Both the witches and Lady Macbeth are involved in Macbeth’s sins, but they never actually wield the knife. Every time, Macbeth actually does what other characters merely suggest. The witches tell Macbeth “All hail Macbeth, thou shalt be king hereafter”, and this prophecy, without mentioning murder, leads Macbeth to jump to the conclusion of killing King Duncan (1.3.48). When the witches tell Macbeth’s comrade (and foil) Banquo “Thou shalt get kings, though thou shalt be none. /So all hail Macbeth and Banquo.” Banquo doubts them, and the prophecy is fulfilled regardless of his inaction (1.3.65-66).
He remains much indifferent to their oracles unlike Macbeth. Banquo serves as a foil to Macbeth, showing an different reaction to prophecy. Banquo retains his morals and allegiances, but ends up dying at the hands of Macbeth’s hired murderers. In Act 2 scene 3 of Macbeth, we read about Banquo’s death in which his last words are for his son to flee and get away, so he will live another day instead and possible avenge him. In Macbeth’s case, he is willing to kill anyone who will get in his way so he may keep his throne.
This decision was not an easy one for Macbeth to make, as he constantly battles with himself over it. After being named Thane of Cawdor like the witches prophesied, he wonders “why [does he] yield to that suggestion Whose horrid image doth unfix [his] hair and make [his] seated heart knock at [his] ribs” (1.3.147-149). Just thinking about Duncan is unsettling to Macbeth. Duncan is a good king and thinks very highly of Macbeth. However, part of the prophecy had already come true.
In fact, Macbeth becomes fascinated by them, "would they had stayed." Banquo serves as his conscience, perhaps representing the period audience who would have also thought the witches to be evil and unnatural, and warns him of the dangers of trusting such supernatural messengers; a warning that goes unheeded. After hearing the prophecy, Macbeth already thinks about, "murder," and becomes preoccupied with thoughts of becoming king showing the powerful hold they have over him with only one meeting, scaring the audience who would have believed in Witches. Macbeth believes the Witches as there first prophecy came true and ignores the fact that they’re evil beings whereas Banquo recognizes them for what they are. He even informs his most beloved, Lady Macbeth, who also shares his ambition.
Macbeth kills King Duncan to obtain the power he was told he’d get. Despite that, the witches never said to kill King Duncan; they told him he would become king. Macbeth’s true character reveals his natural cruelty when Lady Macbeth persuades him to kill Duncan for
They also use manipulation by greeting Macbeth by his current title 'The Thane of Glamis', to capture his attention and trust. Next, they greet him as the Thane of Cawdor, which is what King Duncan names him for his nobility, after hearing about the betrayal of the previous Thane of Cawdor. Then, they give him a third prophecy saying that he shall take Duncan's seat and be the next king of Scotland. Upon hearing that, a murderous ambition awakes in Macbeth and he immediately tells his wife, Lady Macbeth, about his encounter with the witches. " --Present fears Are less than horrible imaginings.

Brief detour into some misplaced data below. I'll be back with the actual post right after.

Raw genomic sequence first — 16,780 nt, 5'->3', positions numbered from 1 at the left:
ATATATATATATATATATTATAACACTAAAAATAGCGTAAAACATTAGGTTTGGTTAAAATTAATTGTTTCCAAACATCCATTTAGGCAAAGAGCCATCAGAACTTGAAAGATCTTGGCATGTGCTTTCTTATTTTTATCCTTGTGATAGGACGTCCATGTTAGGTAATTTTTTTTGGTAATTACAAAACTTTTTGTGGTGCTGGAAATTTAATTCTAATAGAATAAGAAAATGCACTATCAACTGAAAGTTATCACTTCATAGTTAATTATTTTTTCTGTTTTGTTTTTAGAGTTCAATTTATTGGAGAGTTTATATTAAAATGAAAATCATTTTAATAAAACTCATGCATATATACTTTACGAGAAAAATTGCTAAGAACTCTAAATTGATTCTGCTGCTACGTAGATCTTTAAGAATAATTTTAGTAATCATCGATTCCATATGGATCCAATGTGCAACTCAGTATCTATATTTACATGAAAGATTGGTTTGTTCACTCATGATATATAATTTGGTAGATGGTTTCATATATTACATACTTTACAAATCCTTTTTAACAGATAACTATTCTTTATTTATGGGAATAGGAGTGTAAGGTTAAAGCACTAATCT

After a battle with rebel forces lead by Macdonwald in Act 1, Macbeth and Banquo were on their way to meet Duncan to give him a full report of the battle. However, as they walked, they came upon the witches who greeted only Macbeth until Banquo bade them speak to him. They hailed Macbeth the Thane of Glamis, which he was, Thane of Cawdor, which he did not yet know, and hailed him to be the future King. After the visit from the witches, Ross and Angus ran up to them and hailed him Thane of Cawdor, a title that Duncan gifted him for his part in winning the battle. Once the witches’ prophecy began to come true, Macbeth was smitten by the idea of being King, though he didn’t really want to kill Duncan and his sons for it.
Alyssa Latham Mrs. Cross Honors English 12 6 March 2018 A story of death and savagery describes the “Tragedy of Macbeth.” by William Shakespeare. This legendary story follows a man’s ruthless actions, in order to carry out the prophecy put before him. Macbeth’s horrid actions are escalated from the prophecy, of him becoming king, from three witches(1.3.48-50). The third witch brings the inviting line to Macbeth when she says, “All hail, Macbeth,that shalt be king hereafter”(1.3.50)! This implies that Macbeth will become king, even though there is currently a great king who everyone adores.Macbeth realizes that the only way for them to become royal is through the murder of King Duncan and his sons.
Hail to thee, thane of Cawdor! All hail, Macbeth, that shalt be king hereafter!”- Witches (1.3.49-51). When the first part comes true, it pushes some of his morals aside, giving him the idea to kill King Duncan. The second prophecy, which tells him to watch out for Macduff, tells him that he could not be killed by a man born of a woman, and that he will not die until the Birnam Wood marched to fight him, is used to make him arrogant. It also makes him think that he will never die.
At this point, Macbeth nearly entirely trusts the witch’s prophecies. This further deepens Macbeth’s ambition to become king and creates uncertainty in him. After learning that king Duncan has made Malcolm the Prince of Cumberland and heir to his throne, Macbeth thinks to himself "Stars, hide your fires; / Let not light see my black and deep desires. / The eye wink at the hand, yet let that be / Which the eye fears, when it is done, to see" (1.4.57-60). This further shows Macbeth’s greed and intent to become king has grown.